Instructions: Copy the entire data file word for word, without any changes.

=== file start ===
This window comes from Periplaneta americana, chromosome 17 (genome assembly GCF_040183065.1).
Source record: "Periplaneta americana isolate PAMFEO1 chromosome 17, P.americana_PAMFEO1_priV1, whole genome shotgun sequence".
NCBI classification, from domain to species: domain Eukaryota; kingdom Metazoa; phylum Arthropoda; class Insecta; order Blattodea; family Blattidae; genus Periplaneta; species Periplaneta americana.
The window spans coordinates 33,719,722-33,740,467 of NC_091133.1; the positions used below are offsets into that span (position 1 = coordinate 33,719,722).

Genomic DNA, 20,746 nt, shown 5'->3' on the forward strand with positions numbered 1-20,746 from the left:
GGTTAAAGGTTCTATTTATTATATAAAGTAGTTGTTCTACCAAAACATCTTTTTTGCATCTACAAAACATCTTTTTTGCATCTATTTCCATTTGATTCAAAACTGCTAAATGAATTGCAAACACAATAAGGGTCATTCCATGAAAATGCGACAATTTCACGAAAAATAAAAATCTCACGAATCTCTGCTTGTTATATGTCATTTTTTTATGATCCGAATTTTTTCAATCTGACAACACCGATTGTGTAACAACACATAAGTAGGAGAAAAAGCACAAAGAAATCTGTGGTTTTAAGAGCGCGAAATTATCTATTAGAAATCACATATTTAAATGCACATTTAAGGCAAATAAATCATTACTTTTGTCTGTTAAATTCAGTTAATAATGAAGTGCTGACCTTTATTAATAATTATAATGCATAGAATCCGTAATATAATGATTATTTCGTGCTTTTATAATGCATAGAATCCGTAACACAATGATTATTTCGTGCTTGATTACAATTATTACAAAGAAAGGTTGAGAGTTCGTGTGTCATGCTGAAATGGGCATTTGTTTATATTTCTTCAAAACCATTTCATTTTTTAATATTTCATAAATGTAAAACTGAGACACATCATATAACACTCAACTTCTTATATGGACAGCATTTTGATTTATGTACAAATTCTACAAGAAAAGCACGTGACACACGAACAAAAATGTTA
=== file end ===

This window comes from Periplaneta americana, chromosome 17 (genome assembly GCF_040183065.1).
Source record: "Periplaneta americana isolate PAMFEO1 chromosome 17, P.americana_PAMFEO1_priV1, whole genome shotgun sequence".
NCBI classification, from domain to species: domain Eukaryota; kingdom Metazoa; phylum Arthropoda; class Insecta; order Blattodea; family Blattidae; genus Periplaneta; species Periplaneta americana.
The window spans coordinates 33,719,722-33,740,467 of NC_091133.1; the positions used below are offsets into that span (position 1 = coordinate 33,719,722).

Genomic DNA, 20,746 nt, shown 5'->3' on the forward strand with positions numbered 1-20,746 from the left:
GGTTAAAGGTTCTATTTATTATATAAAGTAGTTGTTCTACCAAAACATCTTTTTTGCATCTACAAAACATCTTTTTTGCATCTATTTCCATTTGATTCAAAACTGCTAAATGAATTGCAAACACAATAAGGGTCATTCCATGAAAATGCGACAATTTCACGAAAAATAAAAATCTCACGAATCTCTGCTTGTTATATGTCATTTTTTTATGATCCGAATTTTTTCAATCTGACAACACCGATTGTGTAACAACACATAAGTAGGAGAAAAAGCACAAAGAAATCTGTGGTTTTAAGAGCGCGAAATTATCTATTAGAAATCACATATTTAAATGCACATTTAAGGCAAATAAATCATTACTTTTGTCTGTTAAATTCAGTTAATAATGAAGTGCTGACCTTTATTAATAATTATAATGCATAGAATCCGTAATATAATGATTATTTCGTGCTTTTATAATGCATAGAATCCGTAACACAATGATTATTTCGTGCTTGATTACAATTATTACAAAGAAAGGTTGAGAGTTCGTGTGTCATGCTGAAATGGGCATTTGTTTATATTTCTTCAAAACCATTTCATTTTTTAATATTTCATAAATGTAAAACTGAGACACATCATATAACACTCAACTTCTTATATGGACAGCATTTTGATTTATGTACAAATTCTACAAGAAAAGCACGTGACACACGAACAAAAATGTTA